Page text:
The problem with the "typewriter effect"... and how to fix it.

The problem with the "typewriter effect"... and how to fix it.

Savvas Stephanides's photo
Savvas Stephanides
·May 16, 2022·

2 min read

About

Many personal websites have tried to differentiate themselves from the rest by adding some fancy special effects. From fancy animations to hover effects. Once of the most popular effects however, is what I call the "typewriter effect".

Adding such an effect might be fancy and a cool way to advertise yourself, but there's a major problem with it, and it has to do with accessibility.

The problem

If a user tries to visit the website with the help of a screen reader, they'll eventually reach the part when you created your typewriter effect. What do you think the screen reader is going to announce?

Once the typewriter section gains focus, it's going to announce whatever is written on screen at the that time.

For example, if your "typewriter" is trying to write "Developer" and at time of focus it's an "Devel", the screen reader is going to announce exactly that:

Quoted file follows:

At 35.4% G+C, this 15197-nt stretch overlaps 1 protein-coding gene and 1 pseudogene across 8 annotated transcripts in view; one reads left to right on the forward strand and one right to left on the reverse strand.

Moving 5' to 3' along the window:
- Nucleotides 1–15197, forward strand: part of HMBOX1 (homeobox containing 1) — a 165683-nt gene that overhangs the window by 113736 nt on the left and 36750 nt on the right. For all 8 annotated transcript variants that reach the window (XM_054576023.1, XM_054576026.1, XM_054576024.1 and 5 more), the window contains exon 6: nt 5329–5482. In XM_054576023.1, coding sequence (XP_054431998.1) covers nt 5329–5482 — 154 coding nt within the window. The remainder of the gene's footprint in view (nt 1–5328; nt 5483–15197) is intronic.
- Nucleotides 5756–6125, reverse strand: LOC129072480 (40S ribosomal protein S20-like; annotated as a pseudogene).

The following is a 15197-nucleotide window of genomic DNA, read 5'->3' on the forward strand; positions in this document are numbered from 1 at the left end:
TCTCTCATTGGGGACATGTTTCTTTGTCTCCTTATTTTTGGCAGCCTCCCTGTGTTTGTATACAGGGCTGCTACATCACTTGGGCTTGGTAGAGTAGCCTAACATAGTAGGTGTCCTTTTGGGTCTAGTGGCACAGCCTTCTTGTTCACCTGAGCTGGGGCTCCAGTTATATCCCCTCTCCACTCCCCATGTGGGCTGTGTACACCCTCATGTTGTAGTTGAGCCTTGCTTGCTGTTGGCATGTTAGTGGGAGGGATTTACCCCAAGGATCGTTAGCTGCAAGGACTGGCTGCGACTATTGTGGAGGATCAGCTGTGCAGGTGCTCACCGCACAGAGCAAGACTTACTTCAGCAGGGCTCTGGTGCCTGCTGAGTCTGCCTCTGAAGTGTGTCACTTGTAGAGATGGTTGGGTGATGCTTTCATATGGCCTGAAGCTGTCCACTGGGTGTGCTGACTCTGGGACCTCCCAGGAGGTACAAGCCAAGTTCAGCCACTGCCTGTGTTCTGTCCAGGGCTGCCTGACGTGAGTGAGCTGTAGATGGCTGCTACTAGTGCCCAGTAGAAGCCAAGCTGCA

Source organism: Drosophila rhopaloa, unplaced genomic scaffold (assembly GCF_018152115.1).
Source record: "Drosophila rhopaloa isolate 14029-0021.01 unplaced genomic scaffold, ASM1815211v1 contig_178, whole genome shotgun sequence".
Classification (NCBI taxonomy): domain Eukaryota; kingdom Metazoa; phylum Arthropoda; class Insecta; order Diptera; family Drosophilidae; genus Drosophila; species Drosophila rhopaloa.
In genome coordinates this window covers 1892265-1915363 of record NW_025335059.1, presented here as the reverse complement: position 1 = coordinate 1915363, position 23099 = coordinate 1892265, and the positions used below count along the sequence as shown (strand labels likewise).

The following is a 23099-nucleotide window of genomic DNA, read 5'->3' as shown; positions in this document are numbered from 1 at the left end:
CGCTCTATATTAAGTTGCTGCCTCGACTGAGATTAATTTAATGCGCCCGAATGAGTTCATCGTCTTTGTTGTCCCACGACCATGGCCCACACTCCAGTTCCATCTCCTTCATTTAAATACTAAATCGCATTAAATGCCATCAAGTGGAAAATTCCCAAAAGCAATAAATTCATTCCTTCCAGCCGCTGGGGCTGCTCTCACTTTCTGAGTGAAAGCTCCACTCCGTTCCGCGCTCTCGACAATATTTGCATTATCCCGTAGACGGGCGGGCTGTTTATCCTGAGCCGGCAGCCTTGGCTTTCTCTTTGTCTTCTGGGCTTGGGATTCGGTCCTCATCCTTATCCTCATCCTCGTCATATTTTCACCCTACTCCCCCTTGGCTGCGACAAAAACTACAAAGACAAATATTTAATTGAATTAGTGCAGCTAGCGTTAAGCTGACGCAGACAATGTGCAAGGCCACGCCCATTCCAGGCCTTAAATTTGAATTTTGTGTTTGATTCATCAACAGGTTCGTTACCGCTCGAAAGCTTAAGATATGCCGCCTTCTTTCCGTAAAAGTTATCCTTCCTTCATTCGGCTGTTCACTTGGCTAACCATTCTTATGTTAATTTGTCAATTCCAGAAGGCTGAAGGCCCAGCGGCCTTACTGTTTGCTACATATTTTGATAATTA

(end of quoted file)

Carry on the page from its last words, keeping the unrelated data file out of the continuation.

Devel

This will definitely confuse your visitors with screen readers! Not a very good experience! We would want the screen reader to announce something like:

Developer, designer and coffee addict.

So how do we fix this?

The solution

We can accomplish this with 2 attributes in our typewriter section: aria-label and aria-hidden.

Suppose our typewriter section is written like this in HTML:

<div id="typewriter-effect">
    <span id="text"></span>
</div>

And then some Javascript to implement the typewriter effect in the span called text. We can use the two attributes like so:

aria-label

Use the aria-label attribute in the div so that the screen reader knows what to announce back to the user:

<div id="typewriter-effect" aria-label="Developer, designer and coffee addict">
    <span id="text"></span>
</div>

aria-hidden

Secondly, we hide the span from the screen reader so it doesn't make an attempt to read the contents to the user, using aria-hidden="true"

And that's it! Now the screen reader will announce this when the screen reader focuses on our typewriter:

Developer, designer and coffee addict

Much more clear and exactly what we want!

Conclusion

The "typewriter effect" are a feature that shows up on a ton of personal portfolio websites and for good reason: it's freaking cool! But it usually comes at the cost of accessibility if care isn't taken for it. This article has shown you an easy way to face this problem in a few seconds.

Do you have a "typewriter" in your website? Will you make the attempt to make it accessible?

Did you find this article valuable?

Support Savvas Stephanides by becoming a sponsor. Any amount is appreciated!

Learn more about Hashnode Sponsors
 
Share this